The best days of my life...

I know there are elements of Facebook that are evil or at the very least, frowned upon (security settings anyone?). However, there are certain qualities that it has that I quite like. Where else can your community of friends have a conversation? And it is quite fascinating to see what posts or links get people responding.

An example of this happened just the other day. I've been doing the 30 Day Alternative Song Challenge where you post songs on certain topics they suggest eg. first album you ever bought; song you listen to when you're sad; song you have to listen to loud etc. The topic the other day was to post a song you can't believe you used to like. Being a child of the 80s there is lots of cringe-worthy music from my past. I chose a Nik Kershaw song (groan). But lots of people responded saying not to diss the bad 80s music and that they still loved it.

After I picked myself off the floor from shock, it got me thinking. How is it some people look back fondly and some people wish for those trashy times back, while others (like myself) try to pretend it never happened? I had wondered if there is some association with who we were during those years. Some people loved their teenage years, and loved high school. But I think it would be simply awful if they were the best days of your life! When I think back to being 14 (the year the Nik Kershaw song came out), I had braces, a truly terrible perm, crippling shyness and not a lot of confidence. Is it any wonder I don't look back in a nostalgic haze?

I've always joked that I am 90s girl, through and through. Maybe it's because that's when music and life became more intertwined. I have always thought that a soundtrack has run throughout my life. Songs are always associated with people, places and events. But maybe the 90s was when I began to really find myself, and so much of my life was based around music and seeing bands. We went to local pubs every single weekend to see bands we loved. A group of like-minded souls found each other stuck to the carpets of many of Melbourne's pubs. It was a great time. But I also think that the music meant more to me. Perhaps it's the cynical Gen X in me, but I can't stand a cliche and especially not in music. It's got to touch me in some way.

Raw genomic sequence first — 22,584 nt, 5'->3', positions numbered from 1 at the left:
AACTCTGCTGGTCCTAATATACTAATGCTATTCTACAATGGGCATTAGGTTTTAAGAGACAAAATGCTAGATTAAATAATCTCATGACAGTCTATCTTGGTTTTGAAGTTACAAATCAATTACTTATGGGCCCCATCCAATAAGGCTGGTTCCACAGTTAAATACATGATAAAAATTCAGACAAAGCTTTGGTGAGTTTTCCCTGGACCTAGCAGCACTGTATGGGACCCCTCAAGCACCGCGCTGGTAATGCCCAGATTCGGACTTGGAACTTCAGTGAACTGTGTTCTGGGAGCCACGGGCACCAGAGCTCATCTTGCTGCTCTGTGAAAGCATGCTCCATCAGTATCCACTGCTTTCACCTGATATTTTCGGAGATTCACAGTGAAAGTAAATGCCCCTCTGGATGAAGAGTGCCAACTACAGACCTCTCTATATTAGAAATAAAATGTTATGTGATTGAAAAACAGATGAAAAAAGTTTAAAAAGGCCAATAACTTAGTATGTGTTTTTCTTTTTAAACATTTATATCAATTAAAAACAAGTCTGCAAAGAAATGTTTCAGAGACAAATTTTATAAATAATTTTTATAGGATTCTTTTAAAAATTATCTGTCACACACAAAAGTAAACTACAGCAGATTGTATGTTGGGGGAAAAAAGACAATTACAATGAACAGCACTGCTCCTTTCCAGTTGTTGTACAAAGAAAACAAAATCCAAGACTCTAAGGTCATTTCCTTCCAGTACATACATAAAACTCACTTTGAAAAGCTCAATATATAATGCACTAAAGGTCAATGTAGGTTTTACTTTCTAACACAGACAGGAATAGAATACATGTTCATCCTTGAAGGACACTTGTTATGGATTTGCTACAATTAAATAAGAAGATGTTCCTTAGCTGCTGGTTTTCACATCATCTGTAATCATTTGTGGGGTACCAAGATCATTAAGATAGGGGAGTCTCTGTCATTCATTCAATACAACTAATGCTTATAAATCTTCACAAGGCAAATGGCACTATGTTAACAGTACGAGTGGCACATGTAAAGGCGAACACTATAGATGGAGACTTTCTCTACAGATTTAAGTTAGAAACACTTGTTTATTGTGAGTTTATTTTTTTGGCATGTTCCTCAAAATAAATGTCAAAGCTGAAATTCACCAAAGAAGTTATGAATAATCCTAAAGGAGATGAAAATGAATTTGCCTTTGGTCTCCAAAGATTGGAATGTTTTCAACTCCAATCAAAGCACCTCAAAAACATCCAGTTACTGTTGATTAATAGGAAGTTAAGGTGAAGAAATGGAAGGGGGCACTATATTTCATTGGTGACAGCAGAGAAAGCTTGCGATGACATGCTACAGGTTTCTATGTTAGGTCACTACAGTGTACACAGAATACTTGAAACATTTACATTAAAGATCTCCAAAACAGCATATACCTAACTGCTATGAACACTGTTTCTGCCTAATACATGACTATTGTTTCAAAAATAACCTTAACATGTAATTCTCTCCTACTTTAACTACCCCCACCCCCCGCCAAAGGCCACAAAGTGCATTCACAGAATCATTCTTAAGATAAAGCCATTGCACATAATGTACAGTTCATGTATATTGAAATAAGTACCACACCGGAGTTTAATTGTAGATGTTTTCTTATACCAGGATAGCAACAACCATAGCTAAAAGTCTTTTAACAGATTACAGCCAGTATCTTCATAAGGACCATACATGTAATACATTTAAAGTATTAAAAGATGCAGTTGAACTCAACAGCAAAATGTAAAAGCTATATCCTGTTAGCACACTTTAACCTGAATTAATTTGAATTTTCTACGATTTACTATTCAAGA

I remember how my musical ear changed some time around 15 and 16. I hung out with my first boyfriend and his friends (all much older than me) who introduced me to The Beatles, The Who, The Kinks & The Rolling Stones. All the great 'The' bands. But also bands like The Smiths, The Housemartins, The Cult, The Saints, The Sex Pistols, The Jesus and Mary Chain (more 'The' bands), Echo and The Bunnymen and music was alive. Suddenly the songs I used to like seemed a little silly and like they had nothing to say. It all turned into elevator music.

Perhaps it's a little chicken and egg. Did the music change me, or did I begin listening to different things because I was changing? I can't quite put my finger on it. I was speaking to my friend Denise the other day and she is similar to Peter. The past is a nice place to visit, but they wouldn't want to live there. They remember the past, but spend their time looking forward, always believing that the best days are still to come. And I must say if I had a choice, I too would hope that the journey of life is leading me constantly in a more rewarding and happier direction.

Peter recites this Leslie Poles Hartley quote often. 'The past is a foreign country; they do things differently there'. When I look back at the person I was at different ages, this quote rings true. I would much rather be 40 than 14. I look forward to who it is I will develop into as life influences and changes me. I will never be someone who is afraid of change. And I believe you cannot move forward if you spend your time looking backwards. So perhaps a trip to JB Hifi is on the cards, to find the next song for the soundtrack of my life.


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